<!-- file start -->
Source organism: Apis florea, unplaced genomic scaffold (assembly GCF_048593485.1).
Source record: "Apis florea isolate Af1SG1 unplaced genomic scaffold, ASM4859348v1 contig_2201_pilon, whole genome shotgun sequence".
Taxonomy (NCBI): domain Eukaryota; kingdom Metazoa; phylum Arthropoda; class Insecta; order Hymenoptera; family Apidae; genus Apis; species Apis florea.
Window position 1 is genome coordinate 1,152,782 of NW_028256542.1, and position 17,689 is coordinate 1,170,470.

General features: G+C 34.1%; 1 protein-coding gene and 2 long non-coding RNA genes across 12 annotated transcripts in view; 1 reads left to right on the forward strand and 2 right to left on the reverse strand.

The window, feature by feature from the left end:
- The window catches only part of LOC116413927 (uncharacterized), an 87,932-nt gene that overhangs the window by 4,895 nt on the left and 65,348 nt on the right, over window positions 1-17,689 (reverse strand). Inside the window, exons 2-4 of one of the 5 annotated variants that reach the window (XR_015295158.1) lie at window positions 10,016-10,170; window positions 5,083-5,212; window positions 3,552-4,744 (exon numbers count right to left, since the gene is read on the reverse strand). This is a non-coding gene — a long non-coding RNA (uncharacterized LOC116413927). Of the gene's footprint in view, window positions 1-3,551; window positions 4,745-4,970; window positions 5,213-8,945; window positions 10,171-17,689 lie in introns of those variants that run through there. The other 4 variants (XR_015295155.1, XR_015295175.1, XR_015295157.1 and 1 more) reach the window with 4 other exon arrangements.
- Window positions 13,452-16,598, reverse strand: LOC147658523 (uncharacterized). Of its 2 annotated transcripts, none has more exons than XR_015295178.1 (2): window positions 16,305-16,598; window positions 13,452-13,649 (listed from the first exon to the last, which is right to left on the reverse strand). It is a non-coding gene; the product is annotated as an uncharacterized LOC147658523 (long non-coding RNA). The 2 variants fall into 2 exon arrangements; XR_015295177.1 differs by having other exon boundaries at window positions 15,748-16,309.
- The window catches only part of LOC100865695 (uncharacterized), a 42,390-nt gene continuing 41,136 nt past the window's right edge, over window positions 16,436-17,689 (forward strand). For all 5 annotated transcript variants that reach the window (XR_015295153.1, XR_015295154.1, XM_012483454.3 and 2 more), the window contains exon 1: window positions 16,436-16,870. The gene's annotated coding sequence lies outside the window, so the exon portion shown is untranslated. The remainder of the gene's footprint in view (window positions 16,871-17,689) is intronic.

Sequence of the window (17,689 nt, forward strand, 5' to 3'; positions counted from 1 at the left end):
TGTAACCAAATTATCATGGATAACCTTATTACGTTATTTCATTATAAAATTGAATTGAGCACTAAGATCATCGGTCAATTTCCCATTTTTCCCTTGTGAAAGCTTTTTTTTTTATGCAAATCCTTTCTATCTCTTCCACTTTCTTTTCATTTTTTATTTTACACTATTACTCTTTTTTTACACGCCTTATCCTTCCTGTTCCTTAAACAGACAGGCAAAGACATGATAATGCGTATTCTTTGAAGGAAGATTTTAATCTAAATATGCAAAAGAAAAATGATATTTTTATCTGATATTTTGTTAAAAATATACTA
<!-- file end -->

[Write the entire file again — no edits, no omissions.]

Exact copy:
Source organism: Apis florea, unplaced genomic scaffold (assembly GCF_048593485.1).
Source record: "Apis florea isolate Af1SG1 unplaced genomic scaffold, ASM4859348v1 contig_2201_pilon, whole genome shotgun sequence".
Taxonomy (NCBI): domain Eukaryota; kingdom Metazoa; phylum Arthropoda; class Insecta; order Hymenoptera; family Apidae; genus Apis; species Apis florea.
Window position 1 is genome coordinate 1,152,782 of NW_028256542.1, and position 17,689 is coordinate 1,170,470.

General features: G+C 34.1%; 1 protein-coding gene and 2 long non-coding RNA genes across 12 annotated transcripts in view; 1 reads left to right on the forward strand and 2 right to left on the reverse strand.

The window, feature by feature from the left end:
- The window catches only part of LOC116413927 (uncharacterized), an 87,932-nt gene that overhangs the window by 4,895 nt on the left and 65,348 nt on the right, over window positions 1-17,689 (reverse strand). Inside the window, exons 2-4 of one of the 5 annotated variants that reach the window (XR_015295158.1) lie at window positions 10,016-10,170; window positions 5,083-5,212; window positions 3,552-4,744 (exon numbers count right to left, since the gene is read on the reverse strand). This is a non-coding gene — a long non-coding RNA (uncharacterized LOC116413927). Of the gene's footprint in view, window positions 1-3,551; window positions 4,745-4,970; window positions 5,213-8,945; window positions 10,171-17,689 lie in introns of those variants that run through there. The other 4 variants (XR_015295155.1, XR_015295175.1, XR_015295157.1 and 1 more) reach the window with 4 other exon arrangements.
- Window positions 13,452-16,598, reverse strand: LOC147658523 (uncharacterized). Of its 2 annotated transcripts, none has more exons than XR_015295178.1 (2): window positions 16,305-16,598; window positions 13,452-13,649 (listed from the first exon to the last, which is right to left on the reverse strand). It is a non-coding gene; the product is annotated as an uncharacterized LOC147658523 (long non-coding RNA). The 2 variants fall into 2 exon arrangements; XR_015295177.1 differs by having other exon boundaries at window positions 15,748-16,309.
- The window catches only part of LOC100865695 (uncharacterized), a 42,390-nt gene continuing 41,136 nt past the window's right edge, over window positions 16,436-17,689 (forward strand). For all 5 annotated transcript variants that reach the window (XR_015295153.1, XR_015295154.1, XM_012483454.3 and 2 more), the window contains exon 1: window positions 16,436-16,870. The gene's annotated coding sequence lies outside the window, so the exon portion shown is untranslated. The remainder of the gene's footprint in view (window positions 16,871-17,689) is intronic.

Sequence of the window (17,689 nt, forward strand, 5' to 3'; positions counted from 1 at the left end):
TGTAACCAAATTATCATGGATAACCTTATTACGTTATTTCATTATAAAATTGAATTGAGCACTAAGATCATCGGTCAATTTCCCATTTTTCCCTTGTGAAAGCTTTTTTTTTTATGCAAATCCTTTCTATCTCTTCCACTTTCTTTTCATTTTTTATTTTACACTATTACTCTTTTTTTACACGCCTTATCCTTCCTGTTCCTTAAACAGACAGGCAAAGACATGATAATGCGTATTCTTTGAAGGAAGATTTTAATCTAAATATGCAAAAGAAAAATGATATTTTTATCTGATATTTTGTTAAAAATATACTA